Child Custody

Child Custody

Determining child custody can be one of the most challenging aspects of a divorce, as both parents are often emotional and worried about what the future holds. We do not recommend trying to resolve custody disputes on your own, especially if your ex is represented by his or her own attorney. You need to speak with an experienced Michigan child custody attorney who can help guide you and explain how the process works.

Divorce or separation can have a major effect on your children. It is important to try and resolve any custody disputes in the least disruptive manner to help avoid further emotional trauma.

Michigan Child Custody Act of 1970

Michigan child-custody matters are governed by the Michigan Child Custody Act of 1970. The Act states that child custody in the state will be determined by what is in the best interest of the child/children. The standard sets forth 12 factors a judge will use when making a ruling. Some of these include:

  • The moral fitness of both parties involved;
  • The affection, love, and other existing emotional ties between the parties and the child;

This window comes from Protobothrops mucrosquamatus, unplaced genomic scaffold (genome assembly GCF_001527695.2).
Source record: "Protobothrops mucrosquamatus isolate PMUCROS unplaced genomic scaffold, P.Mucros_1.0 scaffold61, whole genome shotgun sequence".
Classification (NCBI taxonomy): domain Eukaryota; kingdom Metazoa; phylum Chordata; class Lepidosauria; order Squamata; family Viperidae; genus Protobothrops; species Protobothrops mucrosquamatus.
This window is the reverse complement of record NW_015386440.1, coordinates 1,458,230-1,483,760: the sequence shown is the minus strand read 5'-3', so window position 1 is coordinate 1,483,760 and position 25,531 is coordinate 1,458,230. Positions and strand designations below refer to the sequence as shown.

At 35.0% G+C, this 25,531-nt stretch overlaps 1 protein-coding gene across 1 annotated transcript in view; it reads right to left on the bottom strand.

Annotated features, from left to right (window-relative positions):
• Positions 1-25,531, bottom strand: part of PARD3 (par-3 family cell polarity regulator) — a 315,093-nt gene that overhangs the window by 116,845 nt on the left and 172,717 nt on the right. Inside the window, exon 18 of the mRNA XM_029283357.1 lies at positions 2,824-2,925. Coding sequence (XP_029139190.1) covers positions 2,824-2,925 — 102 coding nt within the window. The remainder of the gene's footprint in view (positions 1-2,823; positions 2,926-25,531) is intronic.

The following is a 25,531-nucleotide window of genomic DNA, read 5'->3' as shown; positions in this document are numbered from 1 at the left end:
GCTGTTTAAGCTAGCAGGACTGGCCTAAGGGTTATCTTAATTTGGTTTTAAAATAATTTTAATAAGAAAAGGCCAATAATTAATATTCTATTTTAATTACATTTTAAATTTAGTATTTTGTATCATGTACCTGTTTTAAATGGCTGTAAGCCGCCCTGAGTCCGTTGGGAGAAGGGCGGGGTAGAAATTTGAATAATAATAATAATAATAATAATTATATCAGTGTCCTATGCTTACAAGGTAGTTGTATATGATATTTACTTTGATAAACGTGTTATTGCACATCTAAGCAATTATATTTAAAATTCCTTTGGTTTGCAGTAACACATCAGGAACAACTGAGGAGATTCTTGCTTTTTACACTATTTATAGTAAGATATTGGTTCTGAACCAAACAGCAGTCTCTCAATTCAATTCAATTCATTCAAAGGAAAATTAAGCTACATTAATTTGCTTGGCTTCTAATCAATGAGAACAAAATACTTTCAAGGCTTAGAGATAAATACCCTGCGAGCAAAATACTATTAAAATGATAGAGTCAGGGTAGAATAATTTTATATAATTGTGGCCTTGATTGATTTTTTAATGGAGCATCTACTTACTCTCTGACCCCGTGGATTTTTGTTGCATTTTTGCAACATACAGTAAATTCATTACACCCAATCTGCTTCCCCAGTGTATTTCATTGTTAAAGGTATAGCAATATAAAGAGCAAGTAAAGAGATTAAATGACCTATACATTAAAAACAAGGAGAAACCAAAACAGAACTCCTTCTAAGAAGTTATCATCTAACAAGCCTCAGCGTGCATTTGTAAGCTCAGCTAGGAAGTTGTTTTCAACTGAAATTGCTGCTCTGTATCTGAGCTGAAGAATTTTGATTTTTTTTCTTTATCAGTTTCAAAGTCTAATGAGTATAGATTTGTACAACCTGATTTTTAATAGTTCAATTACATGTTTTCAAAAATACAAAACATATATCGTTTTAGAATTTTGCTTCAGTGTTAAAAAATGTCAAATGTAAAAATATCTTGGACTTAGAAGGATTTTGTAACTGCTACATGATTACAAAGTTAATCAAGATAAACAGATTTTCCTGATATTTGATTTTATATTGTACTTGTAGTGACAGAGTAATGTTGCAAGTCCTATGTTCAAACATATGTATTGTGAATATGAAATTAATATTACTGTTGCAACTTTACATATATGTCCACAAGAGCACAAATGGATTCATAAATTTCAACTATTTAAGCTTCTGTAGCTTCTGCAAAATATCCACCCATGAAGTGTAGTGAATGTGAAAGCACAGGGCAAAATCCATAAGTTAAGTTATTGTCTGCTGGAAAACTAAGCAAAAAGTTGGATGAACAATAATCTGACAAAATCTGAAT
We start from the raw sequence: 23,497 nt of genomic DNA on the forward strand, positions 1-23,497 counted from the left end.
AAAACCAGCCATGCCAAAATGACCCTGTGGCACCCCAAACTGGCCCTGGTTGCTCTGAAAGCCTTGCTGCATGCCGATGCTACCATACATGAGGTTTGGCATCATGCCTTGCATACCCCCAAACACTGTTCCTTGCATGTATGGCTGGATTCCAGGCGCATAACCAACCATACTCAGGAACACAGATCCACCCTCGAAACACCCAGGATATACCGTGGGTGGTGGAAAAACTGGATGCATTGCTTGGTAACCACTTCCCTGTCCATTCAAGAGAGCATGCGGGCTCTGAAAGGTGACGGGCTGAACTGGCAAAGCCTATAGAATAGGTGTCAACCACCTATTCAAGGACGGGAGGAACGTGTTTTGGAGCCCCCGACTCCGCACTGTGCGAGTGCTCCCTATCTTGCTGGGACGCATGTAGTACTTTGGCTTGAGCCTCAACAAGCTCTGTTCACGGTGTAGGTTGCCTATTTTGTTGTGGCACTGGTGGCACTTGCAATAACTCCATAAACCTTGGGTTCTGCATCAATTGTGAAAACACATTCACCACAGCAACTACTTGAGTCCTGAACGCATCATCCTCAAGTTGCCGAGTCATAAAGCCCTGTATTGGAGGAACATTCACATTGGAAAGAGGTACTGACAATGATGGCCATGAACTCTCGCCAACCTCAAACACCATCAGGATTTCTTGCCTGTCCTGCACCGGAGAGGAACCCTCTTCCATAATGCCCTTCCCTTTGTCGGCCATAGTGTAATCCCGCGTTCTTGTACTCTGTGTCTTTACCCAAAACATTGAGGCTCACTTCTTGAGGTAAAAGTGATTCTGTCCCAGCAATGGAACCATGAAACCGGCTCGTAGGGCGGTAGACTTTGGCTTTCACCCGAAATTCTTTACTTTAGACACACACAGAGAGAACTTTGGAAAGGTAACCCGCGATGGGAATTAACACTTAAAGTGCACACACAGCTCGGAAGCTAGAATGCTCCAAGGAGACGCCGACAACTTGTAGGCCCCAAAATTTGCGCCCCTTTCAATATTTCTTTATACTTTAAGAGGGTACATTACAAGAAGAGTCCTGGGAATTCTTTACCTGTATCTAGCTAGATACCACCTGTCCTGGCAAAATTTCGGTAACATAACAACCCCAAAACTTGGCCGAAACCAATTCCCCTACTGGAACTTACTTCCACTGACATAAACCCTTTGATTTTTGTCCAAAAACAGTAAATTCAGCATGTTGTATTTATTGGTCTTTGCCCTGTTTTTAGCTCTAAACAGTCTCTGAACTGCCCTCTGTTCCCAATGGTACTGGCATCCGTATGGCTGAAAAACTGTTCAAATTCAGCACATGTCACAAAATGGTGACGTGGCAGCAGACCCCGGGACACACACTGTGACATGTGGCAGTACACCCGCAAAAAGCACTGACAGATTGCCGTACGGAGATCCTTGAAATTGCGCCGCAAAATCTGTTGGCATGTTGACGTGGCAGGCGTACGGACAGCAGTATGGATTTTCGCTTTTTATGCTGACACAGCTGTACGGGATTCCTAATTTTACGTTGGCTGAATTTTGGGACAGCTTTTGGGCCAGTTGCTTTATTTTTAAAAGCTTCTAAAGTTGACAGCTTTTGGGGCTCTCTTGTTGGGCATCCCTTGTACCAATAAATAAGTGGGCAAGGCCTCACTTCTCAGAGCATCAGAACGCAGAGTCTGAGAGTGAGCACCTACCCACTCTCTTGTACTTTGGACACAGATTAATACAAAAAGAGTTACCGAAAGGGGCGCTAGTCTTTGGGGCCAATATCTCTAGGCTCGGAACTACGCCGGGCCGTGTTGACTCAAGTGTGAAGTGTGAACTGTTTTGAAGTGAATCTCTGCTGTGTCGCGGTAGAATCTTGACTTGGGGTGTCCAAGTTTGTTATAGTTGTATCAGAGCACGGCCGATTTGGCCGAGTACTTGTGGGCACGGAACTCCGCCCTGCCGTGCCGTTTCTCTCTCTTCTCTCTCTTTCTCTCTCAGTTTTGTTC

• The length of time the child has been living in a stable environment and the desirability of maintaining this continuity; and
  • The capacity of and disposition of both parties to give the child affection, love, and the necessary guidance to continue raising the child in the religion specified, if any.

Determining Custody

There are two types of custody that you need to be familiar with:

  • Legal Custody: Legal custody is what gives a parent the right to make important decisions on how the children are brought up, what schools they attend, health care decisions, religion, and more. The court usually considers shared legal custody as what is best for the child, unless there are circumstances that warrant sole legal custody to one parent.
  • Physical Custody: Physical custody refers to the parent who has primary physical custody of the child/children. Primary residence is a term often associated with physical custody. Disagreeing on physical custody and agreeing on legal custody is not an uncommon issue in divorce.

Visitation/Parenting Time

Even if one parent gets primary custody, it is still important that the child builds bonds with the other parent. The Michigan Parenting Time Guidelines can be a resource for parents to come up with their own parenting-time schedule. A skilled Michigan family law attorney can help you come to an agreement on parenting time if you and your ex can not reach an agreement on your own.

There are a number of aspects that go into determining custody and child support. Let the skilled Michigan child custody lawyers at The Law Offices of Robbins & Licavoli, PLLC help. Contact our office today to schedule a consultation.

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